Tuesday, August 10, 2010
Part I : http://joehollenbach.blogspot.com/2010/08/tall-tale-tuesday-ill-be-home-for.html
Bristol did not proceed to the principal’s office. She did not return to the classroom. Instead, she walked out of the bathroom, down the hall, and through the creaky double doors into the schoolyard, alighting upon an icy metal bench near the playground. The sky was a deep shade of slate gray, the sort of color that takes Winter captive and doesn’t relent until Spring’s raised a healthy ransom.
“ ‘Find Jack, he knows what to do. Find Jack Frost?’ What on Earth does Holly mean?” Bristol spoke to the whispering wind. “And who is Him?” Her mind was fluttered with ideas and questions as she grappled with the reality of what had transpired minutes ago. She found herself stroking the golden locket absentmindedly, just as Holly had only hours earlier in the lunchroom.
It was when her teeth were chattering she became aware of the cold and regretted not returning to the Mr. Lawler’s room for her winter coat. A warm, numbing sensation flushed through her face, now bright red, and she felt the cool sting of the breeze slicing at places of exposed skin. She cupped her hands to her mouth, breathing heavy to warm her nose. And that’s when it struck her. It seemed so simple, almost too easy to be right. She sang the refrain every Christmas at least a dozen times.
“Jack Frost nipping at your nose,” she sang softly. She closed her eyes. Bristol clenched her jaw, waiting for her nose to tingle once more. “Jack.” She curled the corner of her mouth to let the name slip out in a soft intonation. “Jack. Please find me.”
“Oi, what are you going on about?” The voice was harsh and low and accented. Bristol raised open one eye, then the next. Sitting next to her on the bench was a small boy bundled appropriately for the weather with his legs dangling back and forth above the ground. His chubby face jutted out from under his scarf and hat, his skin like golden brown clay. “What’s that you’re whispering?”
“Nothing. Just talking to myself while I wait for a friend.”
“I’m no friend of yours, not yet leastways, but her I am all the same. So, what’s your trouble?”
“I’m sorry, but I don’t think it’s any of your business. You really ought to head back into the school before you get into trouble.”
The little boy laughed. “Dearie, don’t go on scolding me for absconding from school. I’ve more education than anyone in the last two centuries. Now, I can tell you’re a touch thick, so I’ll lay it out nice and plain-like, yeah? I’m him. I’m the chap you was calling to while you sat there trembling with a fit of the chills. Given name Jack, surname Frost; first and only of that lineage. I’m very much obliged to make your acquaintance, Miss, er-“
Bristol told him her name and they shook hands. “Here, take this. Innit much, but should do the trick,” and Jack took the yellow scarf from his neck and handed it her.
“Thanks,” said Bristol, taking the scarf.
What happened next was most surprising. As she draped the scarf around her neck, Bristol felt the chill slip from her body, like sweat dropping from one’s brow. It fell first from her chest before extending out to the tips of fingers, nose, and toes. But it went beyond that. Soon it felt as though she was sitting in warm sunlight, washed by the rays of a springtime Sun. Even the whipping winter wind was transmuted into something like the golden gusts of a May breeze, cool and refreshing. Bristol stretched languorously and yawned before continuing. “You caught me by surprise. You aren’t exactly what I expected,” she said.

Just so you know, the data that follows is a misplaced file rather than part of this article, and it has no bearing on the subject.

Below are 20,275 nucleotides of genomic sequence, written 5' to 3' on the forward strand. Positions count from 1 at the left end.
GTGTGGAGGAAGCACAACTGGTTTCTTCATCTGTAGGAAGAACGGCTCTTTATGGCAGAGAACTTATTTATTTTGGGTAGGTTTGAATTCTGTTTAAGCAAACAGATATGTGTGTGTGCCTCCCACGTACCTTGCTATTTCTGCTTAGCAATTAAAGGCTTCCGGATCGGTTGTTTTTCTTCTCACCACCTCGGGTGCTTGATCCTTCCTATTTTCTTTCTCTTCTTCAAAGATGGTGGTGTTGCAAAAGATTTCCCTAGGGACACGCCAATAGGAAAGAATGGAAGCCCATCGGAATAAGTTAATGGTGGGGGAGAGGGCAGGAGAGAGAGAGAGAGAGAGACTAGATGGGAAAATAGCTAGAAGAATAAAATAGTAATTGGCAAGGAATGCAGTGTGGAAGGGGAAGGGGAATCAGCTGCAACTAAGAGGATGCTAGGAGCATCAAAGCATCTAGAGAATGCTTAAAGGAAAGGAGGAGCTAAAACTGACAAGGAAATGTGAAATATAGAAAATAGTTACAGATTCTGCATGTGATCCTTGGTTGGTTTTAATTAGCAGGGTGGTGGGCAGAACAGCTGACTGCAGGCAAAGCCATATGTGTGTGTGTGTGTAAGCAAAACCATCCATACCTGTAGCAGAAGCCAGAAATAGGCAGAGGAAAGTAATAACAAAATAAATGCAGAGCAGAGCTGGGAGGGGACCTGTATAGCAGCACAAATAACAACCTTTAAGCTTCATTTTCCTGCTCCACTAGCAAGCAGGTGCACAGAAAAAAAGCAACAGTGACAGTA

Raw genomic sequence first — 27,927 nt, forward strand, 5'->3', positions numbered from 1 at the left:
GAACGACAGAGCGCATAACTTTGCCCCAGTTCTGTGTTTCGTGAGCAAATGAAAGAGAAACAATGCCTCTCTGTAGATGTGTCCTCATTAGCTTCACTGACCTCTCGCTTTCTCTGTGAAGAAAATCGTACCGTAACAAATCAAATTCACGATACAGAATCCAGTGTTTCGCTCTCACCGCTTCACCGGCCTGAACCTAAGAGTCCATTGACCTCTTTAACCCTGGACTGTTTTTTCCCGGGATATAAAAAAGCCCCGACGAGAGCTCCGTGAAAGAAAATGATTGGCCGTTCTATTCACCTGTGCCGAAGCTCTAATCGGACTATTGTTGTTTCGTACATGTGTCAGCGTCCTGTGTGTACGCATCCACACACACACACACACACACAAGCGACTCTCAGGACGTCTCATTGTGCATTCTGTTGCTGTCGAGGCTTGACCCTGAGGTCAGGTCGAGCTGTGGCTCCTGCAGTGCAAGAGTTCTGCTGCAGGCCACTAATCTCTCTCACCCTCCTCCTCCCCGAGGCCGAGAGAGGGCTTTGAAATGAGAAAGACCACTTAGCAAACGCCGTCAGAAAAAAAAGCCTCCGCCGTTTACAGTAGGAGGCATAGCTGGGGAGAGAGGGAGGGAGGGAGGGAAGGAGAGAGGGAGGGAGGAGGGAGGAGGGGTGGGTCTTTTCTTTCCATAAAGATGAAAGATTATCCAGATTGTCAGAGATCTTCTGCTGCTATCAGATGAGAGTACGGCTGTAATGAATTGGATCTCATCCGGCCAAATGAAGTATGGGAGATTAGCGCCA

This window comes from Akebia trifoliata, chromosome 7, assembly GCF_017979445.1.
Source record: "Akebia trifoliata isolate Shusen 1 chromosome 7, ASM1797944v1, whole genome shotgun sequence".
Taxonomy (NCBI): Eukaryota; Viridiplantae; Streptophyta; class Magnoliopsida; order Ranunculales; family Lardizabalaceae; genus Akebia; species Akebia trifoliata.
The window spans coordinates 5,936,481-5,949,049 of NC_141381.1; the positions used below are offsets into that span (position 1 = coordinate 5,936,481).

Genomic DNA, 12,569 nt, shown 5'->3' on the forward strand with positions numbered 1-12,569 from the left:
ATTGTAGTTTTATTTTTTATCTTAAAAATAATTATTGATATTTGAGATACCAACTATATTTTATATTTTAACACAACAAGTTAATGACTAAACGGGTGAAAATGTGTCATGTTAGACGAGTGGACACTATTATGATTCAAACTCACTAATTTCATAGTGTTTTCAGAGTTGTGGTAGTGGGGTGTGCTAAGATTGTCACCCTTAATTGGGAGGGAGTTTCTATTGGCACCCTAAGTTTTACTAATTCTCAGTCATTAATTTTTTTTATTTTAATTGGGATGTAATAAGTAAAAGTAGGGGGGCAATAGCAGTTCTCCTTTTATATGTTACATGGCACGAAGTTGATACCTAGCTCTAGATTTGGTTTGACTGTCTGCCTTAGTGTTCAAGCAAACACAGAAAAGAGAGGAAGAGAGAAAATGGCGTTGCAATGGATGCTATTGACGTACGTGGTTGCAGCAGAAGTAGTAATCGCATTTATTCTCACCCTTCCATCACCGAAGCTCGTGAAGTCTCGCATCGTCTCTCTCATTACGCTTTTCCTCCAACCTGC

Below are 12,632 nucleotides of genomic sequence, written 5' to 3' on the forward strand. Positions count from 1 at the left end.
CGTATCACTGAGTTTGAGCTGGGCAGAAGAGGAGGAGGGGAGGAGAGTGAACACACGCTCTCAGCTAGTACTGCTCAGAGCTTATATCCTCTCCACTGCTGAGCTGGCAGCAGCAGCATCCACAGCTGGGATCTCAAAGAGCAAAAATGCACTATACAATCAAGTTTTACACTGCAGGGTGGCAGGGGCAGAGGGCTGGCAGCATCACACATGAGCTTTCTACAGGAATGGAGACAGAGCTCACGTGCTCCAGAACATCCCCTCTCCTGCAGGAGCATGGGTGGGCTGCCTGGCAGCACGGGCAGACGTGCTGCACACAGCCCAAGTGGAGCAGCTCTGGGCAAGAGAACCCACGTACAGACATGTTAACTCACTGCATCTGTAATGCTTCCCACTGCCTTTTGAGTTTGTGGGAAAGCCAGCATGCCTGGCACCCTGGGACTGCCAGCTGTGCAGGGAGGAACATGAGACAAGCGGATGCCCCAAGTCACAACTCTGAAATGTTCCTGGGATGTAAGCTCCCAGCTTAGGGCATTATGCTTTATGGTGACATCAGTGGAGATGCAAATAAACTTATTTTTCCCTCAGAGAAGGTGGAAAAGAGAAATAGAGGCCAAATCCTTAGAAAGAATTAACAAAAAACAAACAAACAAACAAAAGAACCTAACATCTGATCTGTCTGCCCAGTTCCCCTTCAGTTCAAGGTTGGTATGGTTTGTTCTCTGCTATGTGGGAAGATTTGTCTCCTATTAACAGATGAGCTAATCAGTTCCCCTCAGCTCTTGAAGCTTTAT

“Best not to delve into expectations, love. That way you’re never surprised,” said Jack, producing a copper coin from his pocket and turning it over his knuckles. A tall pine tree adorned the face of the coin, but the image was marred by deep nicks and scratches. “So, what’s the bother?” and Bristol told him the unabridged truth of the day’s events.
Jack gave a low whistle. “That’s a mess of difficulty and no mistake. There’s not a great deal to be done, I’m afraid. Frightful for my sister, though, ole – what’s her name again?”
“Holly,” said Bristol indignantly, “She’s your sister. How do you not know her name?”
“Well, I’m the eldest and I have a lot of siblings. It’s a bit troublesome keeping all their names straight.”
“If I had brothers and sisters, I’d have no trouble remembering their names.”
“Even if there were three hundred or so?”
“Of cou-,” Bristol balked, “three hundred? How is that possible? How old are you, Jack?”
“Old. Old enough to sometimes forget I had a family, an honest to goodness family before Father took me in.” He paused. “Father is a bit of a collector.”
“What do you mean?”
“What I mean is what I says. Our father, that is, mine and Holly’s and the rest of the litter’s, he looks for discarded children, either ignored or orphaned, sometimes both, and brings them with him to cloister away in that clandestine ice mine he calls home. That’s why Holly was here, I’d wager; away from the compound doing some reconnaissance. Remember that bit you told me about Holly saying you are ‘untapped potential’?”
“Well, let’s just say there’s a high likelihood of our relationship becoming familial.” His words gave her alarm. The air around them was silent save for the sound of Jack’s coin scraping across his fingers.
“But I have a mother, Jack. I’m not an orphan.”
“And she’s always attentive to you, yeah? Never off working a second job or with friends or pawning you off to a neighbor for a few hours?”
“Well, she’s busy. It’s complicated.”
“Right. Well, regardless of the intricacies and dynamics of your relationship, you are a prime candidate for Father.”